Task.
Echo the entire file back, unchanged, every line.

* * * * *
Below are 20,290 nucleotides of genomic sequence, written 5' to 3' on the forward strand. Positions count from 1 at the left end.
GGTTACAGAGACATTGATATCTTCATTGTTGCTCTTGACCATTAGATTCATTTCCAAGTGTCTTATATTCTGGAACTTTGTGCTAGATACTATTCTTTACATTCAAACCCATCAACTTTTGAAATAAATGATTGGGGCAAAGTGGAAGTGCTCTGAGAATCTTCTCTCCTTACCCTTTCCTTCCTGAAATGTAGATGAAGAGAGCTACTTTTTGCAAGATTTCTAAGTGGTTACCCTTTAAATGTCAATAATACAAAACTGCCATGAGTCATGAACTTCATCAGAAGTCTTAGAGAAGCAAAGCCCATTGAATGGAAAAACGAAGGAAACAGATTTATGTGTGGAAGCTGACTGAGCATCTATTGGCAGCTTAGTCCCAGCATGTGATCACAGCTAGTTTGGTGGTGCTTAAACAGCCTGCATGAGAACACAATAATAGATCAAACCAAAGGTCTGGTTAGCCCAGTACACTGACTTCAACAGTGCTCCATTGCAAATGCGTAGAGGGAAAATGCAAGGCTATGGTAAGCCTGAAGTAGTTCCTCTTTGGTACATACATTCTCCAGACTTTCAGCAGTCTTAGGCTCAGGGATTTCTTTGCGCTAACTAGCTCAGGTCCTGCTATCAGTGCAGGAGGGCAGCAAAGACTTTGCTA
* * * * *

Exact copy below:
Below are 20,290 nucleotides of genomic sequence, written 5' to 3' on the forward strand. Positions count from 1 at the left end.
GGTTACAGAGACATTGATATCTTCATTGTTGCTCTTGACCATTAGATTCATTTCCAAGTGTCTTATATTCTGGAACTTTGTGCTAGATACTATTCTTTACATTCAAACCCATCAACTTTTGAAATAAATGATTGGGGCAAAGTGGAAGTGCTCTGAGAATCTTCTCTCCTTACCCTTTCCTTCCTGAAATGTAGATGAAGAGAGCTACTTTTTGCAAGATTTCTAAGTGGTTACCCTTTAAATGTCAATAATACAAAACTGCCATGAGTCATGAACTTCATCAGAAGTCTTAGAGAAGCAAAGCCCATTGAATGGAAAAACGAAGGAAACAGATTTATGTGTGGAAGCTGACTGAGCATCTATTGGCAGCTTAGTCCCAGCATGTGATCACAGCTAGTTTGGTGGTGCTTAAACAGCCTGCATGAGAACACAATAATAGATCAAACCAAAGGTCTGGTTAGCCCAGTACACTGACTTCAACAGTGCTCCATTGCAAATGCGTAGAGGGAAAATGCAAGGCTATGGTAAGCCTGAAGTAGTTCCTCTTTGGTACATACATTCTCCAGACTTTCAGCAGTCTTAGGCTCAGGGATTTCTTTGCGCTAACTAGCTCAGGTCCTGCTATCAGTGCAGGAGGGCAGCAAAGACTTTGCTA